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 Friday 24 December 2010
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SOUTH AFRICA: Male circumcision: why the delay?

Photo: Juda Ngwenya/PlusNews
Many young men already undergo circumcision as part of traditional initiation rites
JOHANNESBURG, 3 December 2009 (PlusNews) - Countries all over Africa are at various stages of developing and implementing policies to roll out mass male circumcision to prevent HIV, but until recently South Africa has done little more than talk about a strategy of its own.

Results from three randomized clinical trials released in 2005 and 2006 provided compelling evidence that circumcision could reduce a man's risk of HIV infection during heterosexual intercourse by as much as 65 percent.

One modelling study found that in the unlikely event of all adult men in sub-Saharan Africa being circumcised in the next 10 years, two million new infections could be averted. Acceptability studies confirmed there was a high demand for the procedure, and most men understood it would not protect them from HIV completely.

The scientific world needed no more convincing that male circumcision should be scaled up as soon as possible, particularly in a high-prevalence country like South Africa. Governments, civil society and traditional leaders have taken a more cautious approach.

South Africa's National AIDS Council (SANAC) raised the possibility of providing male circumcision services in 2007, but there was a lack of political support, according to Prof Helen Rees, head of SANAC's HIV Research Prevention Committee and executive director of the Reproductive Health and HIV Research Unit at the University of the Witwatersrand, in Johannesburg.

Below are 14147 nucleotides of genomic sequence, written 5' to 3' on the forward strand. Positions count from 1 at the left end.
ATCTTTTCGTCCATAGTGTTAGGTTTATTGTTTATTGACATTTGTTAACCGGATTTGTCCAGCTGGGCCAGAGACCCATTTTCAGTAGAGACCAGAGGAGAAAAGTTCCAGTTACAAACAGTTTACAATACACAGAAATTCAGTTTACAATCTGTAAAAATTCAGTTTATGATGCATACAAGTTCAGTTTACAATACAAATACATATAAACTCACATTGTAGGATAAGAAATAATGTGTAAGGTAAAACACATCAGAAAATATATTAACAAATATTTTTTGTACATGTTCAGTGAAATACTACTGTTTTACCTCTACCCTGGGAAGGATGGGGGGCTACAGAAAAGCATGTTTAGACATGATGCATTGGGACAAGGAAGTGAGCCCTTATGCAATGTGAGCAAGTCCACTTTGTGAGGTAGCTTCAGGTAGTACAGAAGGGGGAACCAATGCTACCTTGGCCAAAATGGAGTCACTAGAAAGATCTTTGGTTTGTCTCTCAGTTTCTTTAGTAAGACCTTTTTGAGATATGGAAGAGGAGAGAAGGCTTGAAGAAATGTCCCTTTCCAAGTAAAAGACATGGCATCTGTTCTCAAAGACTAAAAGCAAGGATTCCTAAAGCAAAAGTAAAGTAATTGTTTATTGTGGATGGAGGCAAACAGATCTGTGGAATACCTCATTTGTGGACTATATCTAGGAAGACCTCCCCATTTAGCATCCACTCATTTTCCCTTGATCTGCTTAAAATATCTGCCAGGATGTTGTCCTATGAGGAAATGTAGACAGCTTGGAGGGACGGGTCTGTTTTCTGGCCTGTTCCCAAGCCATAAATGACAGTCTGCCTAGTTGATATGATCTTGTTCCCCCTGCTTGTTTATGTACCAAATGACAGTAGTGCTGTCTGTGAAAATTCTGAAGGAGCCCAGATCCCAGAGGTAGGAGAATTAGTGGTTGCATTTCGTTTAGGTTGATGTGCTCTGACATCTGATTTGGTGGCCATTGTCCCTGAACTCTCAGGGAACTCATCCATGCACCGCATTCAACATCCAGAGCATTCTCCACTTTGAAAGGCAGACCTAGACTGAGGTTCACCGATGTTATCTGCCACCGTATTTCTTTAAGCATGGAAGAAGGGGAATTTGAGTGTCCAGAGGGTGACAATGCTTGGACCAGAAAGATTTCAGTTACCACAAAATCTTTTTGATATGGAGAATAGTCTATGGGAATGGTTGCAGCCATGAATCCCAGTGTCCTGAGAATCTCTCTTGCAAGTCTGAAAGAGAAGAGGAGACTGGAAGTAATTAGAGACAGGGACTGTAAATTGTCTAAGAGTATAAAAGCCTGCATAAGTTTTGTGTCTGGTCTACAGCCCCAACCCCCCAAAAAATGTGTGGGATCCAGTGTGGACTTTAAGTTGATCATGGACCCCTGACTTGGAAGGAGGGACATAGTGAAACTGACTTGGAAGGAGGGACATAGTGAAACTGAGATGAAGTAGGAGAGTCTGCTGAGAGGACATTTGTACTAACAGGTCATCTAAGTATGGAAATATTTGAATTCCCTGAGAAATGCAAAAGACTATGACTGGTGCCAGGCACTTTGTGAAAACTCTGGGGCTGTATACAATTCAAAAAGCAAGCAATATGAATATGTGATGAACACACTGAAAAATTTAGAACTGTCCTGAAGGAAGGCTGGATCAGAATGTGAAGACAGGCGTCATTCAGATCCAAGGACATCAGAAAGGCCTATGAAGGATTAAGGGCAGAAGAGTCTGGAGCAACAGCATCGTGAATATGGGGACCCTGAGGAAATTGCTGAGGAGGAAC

Rees told the Social Aspects of HIV/AIDS Research Alliance (SAHARA) Conference in Johannesburg on 2 December that SANAC had a much stronger civil society voice by 2008, when the issue of male circumcision was raised again.

This time, the women's sector wondered how male circumcision would benefit them, and traditional leaders were worried that medical circumcision would conflict with the traditional circumcision that is part of young men's initiation rites for several ethnic groups in South Africa.

After lengthy consultations, SANAC issued a number of recommendations including that rollout costs should not divert funds from female condom distribution and other programmes directly benefiting women; the procedure should be offered as part of a comprehensive sexual health package, including HIV counselling and testing; and communities should be informed that male circumcision was only partly effective in preventing HIV infection.

Rees said the health department had produced a draft set of guidelines and was conducting a feasibility and costing analysis. "We still don't know if we're just going to have guidelines, or a policy, or how we're going to pay for it," she told delegates. "But there is a sense of urgency at SANAC, and at every meeting updates of progress are given. I would hope that, starting in 2010, we would start to see it being phased in."

AIDS activists have expressed frustration at South Africa's slowness in turning an evidence-based prevention strategy into policy, but several social scientists at the SAHARA conference were concerned that campaigns promoting male circumcision in other countries were not framing messages carefully enough.

Read more:
 The million man cut
 Ambitious target for male circumcision
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Prof Rebecca Upton, of the University of Botswana, told "a cautionary tale" based on research she conducted during a national campaign to promote male circumcision for HIV prevention. Many young men she interviewed said being circumcised was a free pass to having unprotected sex, while some young women believed that if their partner was circumcised he was likely to be HIV-negative.

"We have heard that if you get circumcised you will be safe, then you are protected - taking the blanket off is important if you want to be able to have sex. Most girls who want a baby, they also want you to be circumcised now," a 19-year-old male university student told her.

"I'm not arguing with science," Upton said. "But we need to keep listening to very important underlying cultural and social factors as we move forward with these male circumcision campaigns."


Theme(s): (PLUSNEWS) HIV/AIDS (PlusNews), (PLUSNEWS) Prevention - PlusNews


[This report does not necessarily reflect the views of the United Nations]
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